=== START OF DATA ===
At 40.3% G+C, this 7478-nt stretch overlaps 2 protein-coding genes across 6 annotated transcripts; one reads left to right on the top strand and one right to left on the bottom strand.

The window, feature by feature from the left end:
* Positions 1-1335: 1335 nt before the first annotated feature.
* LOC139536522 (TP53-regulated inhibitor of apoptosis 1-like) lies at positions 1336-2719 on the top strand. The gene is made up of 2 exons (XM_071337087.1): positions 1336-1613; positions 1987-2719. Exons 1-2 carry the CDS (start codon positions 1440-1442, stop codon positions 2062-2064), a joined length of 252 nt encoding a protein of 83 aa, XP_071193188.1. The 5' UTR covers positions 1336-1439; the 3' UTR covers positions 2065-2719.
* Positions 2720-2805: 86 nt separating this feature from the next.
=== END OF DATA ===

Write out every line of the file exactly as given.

At 40.3% G+C, this 7478-nt stretch overlaps 2 protein-coding genes across 6 annotated transcripts; one reads left to right on the top strand and one right to left on the bottom strand.

The window, feature by feature from the left end:
* Positions 1-1335: 1335 nt before the first annotated feature.
* LOC139536522 (TP53-regulated inhibitor of apoptosis 1-like) lies at positions 1336-2719 on the top strand. The gene is made up of 2 exons (XM_071337087.1): positions 1336-1613; positions 1987-2719. Exons 1-2 carry the CDS (start codon positions 1440-1442, stop codon positions 2062-2064), a joined length of 252 nt encoding a protein of 83 aa, XP_071193188.1. The 5' UTR covers positions 1336-1439; the 3' UTR covers positions 2065-2719.
* Positions 2720-2805: 86 nt separating this feature from the next.